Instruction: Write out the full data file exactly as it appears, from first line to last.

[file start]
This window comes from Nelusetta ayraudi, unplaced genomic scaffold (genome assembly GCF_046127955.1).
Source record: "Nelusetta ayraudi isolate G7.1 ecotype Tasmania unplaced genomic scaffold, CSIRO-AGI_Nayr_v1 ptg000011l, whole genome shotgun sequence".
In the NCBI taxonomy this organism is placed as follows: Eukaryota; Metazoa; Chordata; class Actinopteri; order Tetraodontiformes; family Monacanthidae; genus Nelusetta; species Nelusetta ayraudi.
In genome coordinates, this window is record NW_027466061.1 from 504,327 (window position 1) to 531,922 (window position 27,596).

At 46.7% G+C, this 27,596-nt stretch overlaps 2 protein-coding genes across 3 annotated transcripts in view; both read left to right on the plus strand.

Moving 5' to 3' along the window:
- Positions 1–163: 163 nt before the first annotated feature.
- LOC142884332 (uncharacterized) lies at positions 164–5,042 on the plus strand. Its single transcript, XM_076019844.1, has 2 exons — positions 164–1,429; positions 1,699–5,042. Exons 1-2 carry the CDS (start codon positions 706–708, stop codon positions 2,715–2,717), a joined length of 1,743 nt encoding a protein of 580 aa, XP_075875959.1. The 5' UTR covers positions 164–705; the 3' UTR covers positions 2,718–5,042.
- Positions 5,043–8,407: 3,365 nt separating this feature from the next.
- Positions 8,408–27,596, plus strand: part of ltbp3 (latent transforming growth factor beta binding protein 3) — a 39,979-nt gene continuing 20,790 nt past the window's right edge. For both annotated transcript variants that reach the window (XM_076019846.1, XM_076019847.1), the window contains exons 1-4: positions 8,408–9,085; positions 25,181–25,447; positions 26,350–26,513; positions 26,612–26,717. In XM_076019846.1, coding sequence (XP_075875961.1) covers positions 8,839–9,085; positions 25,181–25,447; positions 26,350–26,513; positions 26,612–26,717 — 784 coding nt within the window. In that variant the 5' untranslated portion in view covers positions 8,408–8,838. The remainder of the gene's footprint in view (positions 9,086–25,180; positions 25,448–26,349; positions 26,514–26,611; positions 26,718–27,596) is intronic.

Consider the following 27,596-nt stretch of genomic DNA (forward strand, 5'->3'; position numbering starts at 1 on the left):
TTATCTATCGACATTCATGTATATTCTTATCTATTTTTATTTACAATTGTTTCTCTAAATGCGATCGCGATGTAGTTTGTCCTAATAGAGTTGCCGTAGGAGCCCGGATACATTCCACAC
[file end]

This window comes from Nelusetta ayraudi, unplaced genomic scaffold (genome assembly GCF_046127955.1).
Source record: "Nelusetta ayraudi isolate G7.1 ecotype Tasmania unplaced genomic scaffold, CSIRO-AGI_Nayr_v1 ptg000011l, whole genome shotgun sequence".
In the NCBI taxonomy this organism is placed as follows: Eukaryota; Metazoa; Chordata; class Actinopteri; order Tetraodontiformes; family Monacanthidae; genus Nelusetta; species Nelusetta ayraudi.
In genome coordinates, this window is record NW_027466061.1 from 504,327 (window position 1) to 531,922 (window position 27,596).

At 46.7% G+C, this 27,596-nt stretch overlaps 2 protein-coding genes across 3 annotated transcripts in view; both read left to right on the plus strand.

Moving 5' to 3' along the window:
- Positions 1–163: 163 nt before the first annotated feature.
- LOC142884332 (uncharacterized) lies at positions 164–5,042 on the plus strand. Its single transcript, XM_076019844.1, has 2 exons — positions 164–1,429; positions 1,699–5,042. Exons 1-2 carry the CDS (start codon positions 706–708, stop codon positions 2,715–2,717), a joined length of 1,743 nt encoding a protein of 580 aa, XP_075875959.1. The 5' UTR covers positions 164–705; the 3' UTR covers positions 2,718–5,042.
- Positions 5,043–8,407: 3,365 nt separating this feature from the next.
- Positions 8,408–27,596, plus strand: part of ltbp3 (latent transforming growth factor beta binding protein 3) — a 39,979-nt gene continuing 20,790 nt past the window's right edge. For both annotated transcript variants that reach the window (XM_076019846.1, XM_076019847.1), the window contains exons 1-4: positions 8,408–9,085; positions 25,181–25,447; positions 26,350–26,513; positions 26,612–26,717. In XM_076019846.1, coding sequence (XP_075875961.1) covers positions 8,839–9,085; positions 25,181–25,447; positions 26,350–26,513; positions 26,612–26,717 — 784 coding nt within the window. In that variant the 5' untranslated portion in view covers positions 8,408–8,838. The remainder of the gene's footprint in view (positions 9,086–25,180; positions 25,448–26,349; positions 26,514–26,611; positions 26,718–27,596) is intronic.

Consider the following 27,596-nt stretch of genomic DNA (forward strand, 5'->3'; position numbering starts at 1 on the left):
TTATCTATCGACATTCATGTATATTCTTATCTATTTTTATTTACAATTGTTTCTCTAAATGCGATCGCGATGTAGTTTGTCCTAATAGAGTTGCCGTAGGAGCCCGGATACATTCCACAC